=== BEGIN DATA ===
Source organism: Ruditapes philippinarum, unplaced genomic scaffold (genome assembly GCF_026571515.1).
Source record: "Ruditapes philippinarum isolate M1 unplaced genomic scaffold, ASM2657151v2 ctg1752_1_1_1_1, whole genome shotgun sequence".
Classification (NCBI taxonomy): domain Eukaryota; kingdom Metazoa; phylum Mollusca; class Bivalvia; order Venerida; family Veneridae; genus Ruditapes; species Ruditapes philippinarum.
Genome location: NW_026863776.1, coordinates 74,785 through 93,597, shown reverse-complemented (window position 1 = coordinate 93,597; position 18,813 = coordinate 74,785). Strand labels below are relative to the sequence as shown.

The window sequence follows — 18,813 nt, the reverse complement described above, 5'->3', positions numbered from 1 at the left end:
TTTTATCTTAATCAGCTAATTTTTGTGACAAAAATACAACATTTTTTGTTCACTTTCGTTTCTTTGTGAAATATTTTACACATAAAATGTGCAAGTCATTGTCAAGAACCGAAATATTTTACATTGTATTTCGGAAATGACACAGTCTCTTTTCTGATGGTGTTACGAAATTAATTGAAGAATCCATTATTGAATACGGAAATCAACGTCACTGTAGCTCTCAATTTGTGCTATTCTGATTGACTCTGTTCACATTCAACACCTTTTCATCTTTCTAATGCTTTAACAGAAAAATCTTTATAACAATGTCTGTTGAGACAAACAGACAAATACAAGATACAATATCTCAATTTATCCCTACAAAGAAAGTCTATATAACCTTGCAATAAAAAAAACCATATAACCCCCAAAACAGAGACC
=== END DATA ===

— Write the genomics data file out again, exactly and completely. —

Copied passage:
Source organism: Ruditapes philippinarum, unplaced genomic scaffold (genome assembly GCF_026571515.1).
Source record: "Ruditapes philippinarum isolate M1 unplaced genomic scaffold, ASM2657151v2 ctg1752_1_1_1_1, whole genome shotgun sequence".
Classification (NCBI taxonomy): domain Eukaryota; kingdom Metazoa; phylum Mollusca; class Bivalvia; order Venerida; family Veneridae; genus Ruditapes; species Ruditapes philippinarum.
Genome location: NW_026863776.1, coordinates 74,785 through 93,597, shown reverse-complemented (window position 1 = coordinate 93,597; position 18,813 = coordinate 74,785). Strand labels below are relative to the sequence as shown.

The window sequence follows — 18,813 nt, the reverse complement described above, 5'->3', positions numbered from 1 at the left end:
TTTTATCTTAATCAGCTAATTTTTGTGACAAAAATACAACATTTTTTGTTCACTTTCGTTTCTTTGTGAAATATTTTACACATAAAATGTGCAAGTCATTGTCAAGAACCGAAATATTTTACATTGTATTTCGGAAATGACACAGTCTCTTTTCTGATGGTGTTACGAAATTAATTGAAGAATCCATTATTGAATACGGAAATCAACGTCACTGTAGCTCTCAATTTGTGCTATTCTGATTGACTCTGTTCACATTCAACACCTTTTCATCTTTCTAATGCTTTAACAGAAAAATCTTTATAACAATGTCTGTTGAGACAAACAGACAAATACAAGATACAATATCTCAATTTATCCCTACAAAGAAAGTCTATATAACCTTGCAATAAAAAAAACCATATAACCCCCAAAACAGAGACC